Fiction Futures: Damon Galgut and Edmund White
Wednesday October 1, 2014
Damon Galgut and Edmund White discussed their new books, Arctic Summer (Galgut) and Inside a Pearl (White).
About Arctic Summer
In 1912, the SS Birmingham approaches India. On board is Morgan Forster, novelist and man of letters, who is embarking on a journey of discovery. As Morgan stands on deck, the promise of a strange new future begins to take shape before his eyes. The seeds of a story start to gather at the corner of his mind: a sense of impending menace, lust in close confines, under a hot, empty sky. It will be another twelve years, and a second, and much longer time spent in India, before A Passage to India, E.M. Forster's most beloved work of literature, is completed. During these years, Morgan will come to a recognition of his homosexuality and of the infinite subtleties and complexities of human nature. Arctic Summer is an intimate portrait of the man who became one of Britain's finest novelists, his struggle to find a way of living and being, and a stunningly vivid evocation of the mysterious alchemy of the creative process. Galgut animates the literary times in which Forster lived with encounters with some of the writers of the day, including Virginia and Leonard Woolf and D.H. Lawrence. Galgut also brilliantly and poignantly describes Forster's two closest relationships, enduring and sadly unfulfilled. Arctic Summer is a literary masterpiece, by one of the finest writers of his generation.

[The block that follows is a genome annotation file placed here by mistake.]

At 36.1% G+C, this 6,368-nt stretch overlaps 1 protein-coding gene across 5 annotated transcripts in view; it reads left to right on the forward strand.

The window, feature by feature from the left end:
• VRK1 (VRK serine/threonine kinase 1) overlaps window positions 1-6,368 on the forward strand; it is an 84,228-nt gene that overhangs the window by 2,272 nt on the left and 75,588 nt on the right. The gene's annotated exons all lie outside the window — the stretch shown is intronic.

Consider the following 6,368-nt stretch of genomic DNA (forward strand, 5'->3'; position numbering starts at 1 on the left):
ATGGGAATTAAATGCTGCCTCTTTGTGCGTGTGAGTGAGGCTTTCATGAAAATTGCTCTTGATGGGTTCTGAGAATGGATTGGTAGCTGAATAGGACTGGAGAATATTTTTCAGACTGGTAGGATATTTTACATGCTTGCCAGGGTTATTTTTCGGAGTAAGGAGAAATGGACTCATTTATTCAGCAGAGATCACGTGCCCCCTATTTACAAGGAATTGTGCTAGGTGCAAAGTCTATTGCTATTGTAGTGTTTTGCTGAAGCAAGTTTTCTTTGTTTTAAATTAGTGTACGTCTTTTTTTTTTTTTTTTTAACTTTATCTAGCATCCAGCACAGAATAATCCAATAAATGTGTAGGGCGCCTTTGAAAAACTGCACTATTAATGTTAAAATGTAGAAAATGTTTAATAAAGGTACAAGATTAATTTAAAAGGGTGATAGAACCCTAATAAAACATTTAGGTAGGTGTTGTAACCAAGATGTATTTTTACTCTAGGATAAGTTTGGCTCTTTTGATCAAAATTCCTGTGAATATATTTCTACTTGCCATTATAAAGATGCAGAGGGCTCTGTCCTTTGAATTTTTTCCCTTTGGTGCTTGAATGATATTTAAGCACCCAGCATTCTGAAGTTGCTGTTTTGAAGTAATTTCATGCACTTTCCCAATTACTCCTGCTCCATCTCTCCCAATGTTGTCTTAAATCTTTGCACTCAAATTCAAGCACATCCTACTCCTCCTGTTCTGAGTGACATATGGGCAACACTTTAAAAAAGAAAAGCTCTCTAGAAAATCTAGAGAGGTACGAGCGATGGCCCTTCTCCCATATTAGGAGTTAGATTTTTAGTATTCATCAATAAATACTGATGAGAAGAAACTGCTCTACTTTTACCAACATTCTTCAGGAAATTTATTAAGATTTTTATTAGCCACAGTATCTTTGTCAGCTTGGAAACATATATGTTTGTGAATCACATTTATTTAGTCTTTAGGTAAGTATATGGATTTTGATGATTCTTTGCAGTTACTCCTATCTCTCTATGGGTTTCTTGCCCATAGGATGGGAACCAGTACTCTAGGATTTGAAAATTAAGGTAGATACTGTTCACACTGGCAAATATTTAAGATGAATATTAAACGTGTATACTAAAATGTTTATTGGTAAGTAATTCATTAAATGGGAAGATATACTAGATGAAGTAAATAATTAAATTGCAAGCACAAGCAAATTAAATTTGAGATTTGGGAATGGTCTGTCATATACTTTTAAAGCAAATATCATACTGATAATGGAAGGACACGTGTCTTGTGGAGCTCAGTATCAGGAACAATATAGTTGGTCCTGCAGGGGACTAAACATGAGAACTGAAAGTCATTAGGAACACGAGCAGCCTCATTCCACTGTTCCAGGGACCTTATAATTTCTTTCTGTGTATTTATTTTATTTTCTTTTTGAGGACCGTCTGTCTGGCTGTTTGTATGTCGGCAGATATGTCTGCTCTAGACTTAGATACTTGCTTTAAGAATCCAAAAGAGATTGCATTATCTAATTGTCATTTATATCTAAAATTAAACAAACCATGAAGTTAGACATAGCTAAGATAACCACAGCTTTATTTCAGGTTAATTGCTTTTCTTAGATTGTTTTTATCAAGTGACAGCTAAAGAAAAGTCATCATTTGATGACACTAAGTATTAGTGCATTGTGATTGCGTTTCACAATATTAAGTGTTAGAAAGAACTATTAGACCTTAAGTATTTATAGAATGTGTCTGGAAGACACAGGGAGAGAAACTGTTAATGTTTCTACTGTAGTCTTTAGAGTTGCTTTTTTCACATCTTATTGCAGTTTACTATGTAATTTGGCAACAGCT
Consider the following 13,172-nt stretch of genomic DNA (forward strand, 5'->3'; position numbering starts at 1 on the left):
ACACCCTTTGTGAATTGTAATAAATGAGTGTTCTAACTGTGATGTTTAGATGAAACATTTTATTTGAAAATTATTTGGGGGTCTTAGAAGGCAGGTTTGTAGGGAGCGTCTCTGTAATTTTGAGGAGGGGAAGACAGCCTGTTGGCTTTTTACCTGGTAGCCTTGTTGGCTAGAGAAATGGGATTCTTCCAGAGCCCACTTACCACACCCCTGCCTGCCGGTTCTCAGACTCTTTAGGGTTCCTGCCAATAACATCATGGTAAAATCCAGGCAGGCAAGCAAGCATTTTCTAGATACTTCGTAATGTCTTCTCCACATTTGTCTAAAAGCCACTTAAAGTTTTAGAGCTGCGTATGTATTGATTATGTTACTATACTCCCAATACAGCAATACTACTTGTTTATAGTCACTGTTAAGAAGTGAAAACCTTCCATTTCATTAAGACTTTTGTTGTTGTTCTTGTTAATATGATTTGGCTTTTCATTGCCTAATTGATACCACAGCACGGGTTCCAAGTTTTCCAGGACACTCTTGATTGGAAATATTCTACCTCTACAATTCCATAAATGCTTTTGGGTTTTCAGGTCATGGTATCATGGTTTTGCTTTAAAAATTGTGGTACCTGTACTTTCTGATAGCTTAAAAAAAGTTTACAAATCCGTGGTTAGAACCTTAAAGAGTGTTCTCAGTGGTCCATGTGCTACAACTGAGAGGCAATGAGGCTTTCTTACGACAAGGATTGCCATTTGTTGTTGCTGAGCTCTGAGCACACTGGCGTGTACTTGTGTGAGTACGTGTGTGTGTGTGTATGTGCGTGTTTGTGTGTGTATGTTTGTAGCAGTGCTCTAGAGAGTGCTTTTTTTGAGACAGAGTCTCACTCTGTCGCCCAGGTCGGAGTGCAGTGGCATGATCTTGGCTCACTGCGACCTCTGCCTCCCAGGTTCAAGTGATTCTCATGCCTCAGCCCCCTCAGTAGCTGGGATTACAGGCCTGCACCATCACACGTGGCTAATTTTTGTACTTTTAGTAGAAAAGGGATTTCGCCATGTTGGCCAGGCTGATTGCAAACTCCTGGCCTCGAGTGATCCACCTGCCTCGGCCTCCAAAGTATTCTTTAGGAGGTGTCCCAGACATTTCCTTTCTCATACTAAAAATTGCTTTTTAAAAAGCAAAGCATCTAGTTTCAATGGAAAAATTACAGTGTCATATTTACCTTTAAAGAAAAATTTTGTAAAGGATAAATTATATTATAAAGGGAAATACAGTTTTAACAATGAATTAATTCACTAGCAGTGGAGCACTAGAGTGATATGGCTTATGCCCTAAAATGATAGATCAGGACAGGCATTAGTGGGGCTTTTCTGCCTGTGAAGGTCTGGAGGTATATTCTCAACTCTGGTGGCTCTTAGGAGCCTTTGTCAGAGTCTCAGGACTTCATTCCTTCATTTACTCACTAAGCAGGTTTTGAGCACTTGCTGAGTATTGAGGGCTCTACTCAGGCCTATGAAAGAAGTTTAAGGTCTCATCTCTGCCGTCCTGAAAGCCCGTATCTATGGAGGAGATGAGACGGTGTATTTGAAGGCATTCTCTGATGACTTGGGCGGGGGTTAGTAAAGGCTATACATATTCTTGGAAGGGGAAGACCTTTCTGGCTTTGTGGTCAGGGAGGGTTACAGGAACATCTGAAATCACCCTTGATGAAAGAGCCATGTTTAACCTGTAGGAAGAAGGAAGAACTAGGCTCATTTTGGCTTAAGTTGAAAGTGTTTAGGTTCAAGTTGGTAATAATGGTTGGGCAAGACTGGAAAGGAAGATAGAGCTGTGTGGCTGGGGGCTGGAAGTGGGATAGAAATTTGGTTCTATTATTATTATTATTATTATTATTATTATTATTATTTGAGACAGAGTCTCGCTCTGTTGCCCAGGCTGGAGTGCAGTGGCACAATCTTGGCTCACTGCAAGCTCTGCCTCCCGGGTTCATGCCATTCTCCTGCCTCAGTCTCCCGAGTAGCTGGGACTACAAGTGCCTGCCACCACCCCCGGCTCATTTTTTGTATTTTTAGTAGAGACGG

Damon Galgut’s 2003 novel The Good Doctor won the Commonwealth Writers Prize (Africa Region) and was shortlisted for the Man Booker Prize. In A Strange Room (Europa, 2010) was also shortlisted for the Man Booker Prize. In 2013, Galgut was inducted into the American Academy of Arts and Letters. He lives in Cape Town, South Africa.
About Inside a Pearl
When Edmund White moved to Paris in 1983, leaving New York City in the midst of the AIDS crisis, he was forty-three years old, couldn’t speak French, and only knew two people in the entire city. But in middle age, he discovered the new anxieties and pleasures of mastering a new culture. When he left fifteen years later to take a teaching position in the U.S., he was fluent enough to broadcast on French radio and TV, and in his work as a journalist, he’d made the acquaintance of everyone from Yves Saint Laurent to Catherine Deneuve to Michel Foucault. He’d also developed a close friendship with an older woman, Marie-Claude, through which he’d come to understand French life and culture in a deeper way.
Edmund White has written biographies of Jean Genet, Marcel Proust, and Arthur Rimbaud. He has also written several novels; the most recent is Jack Holmes and His Friend: A Novel. He teaches creative writing at Princeton. His book States of Desire Revisited: Travels in Gay America will be published in September 2014.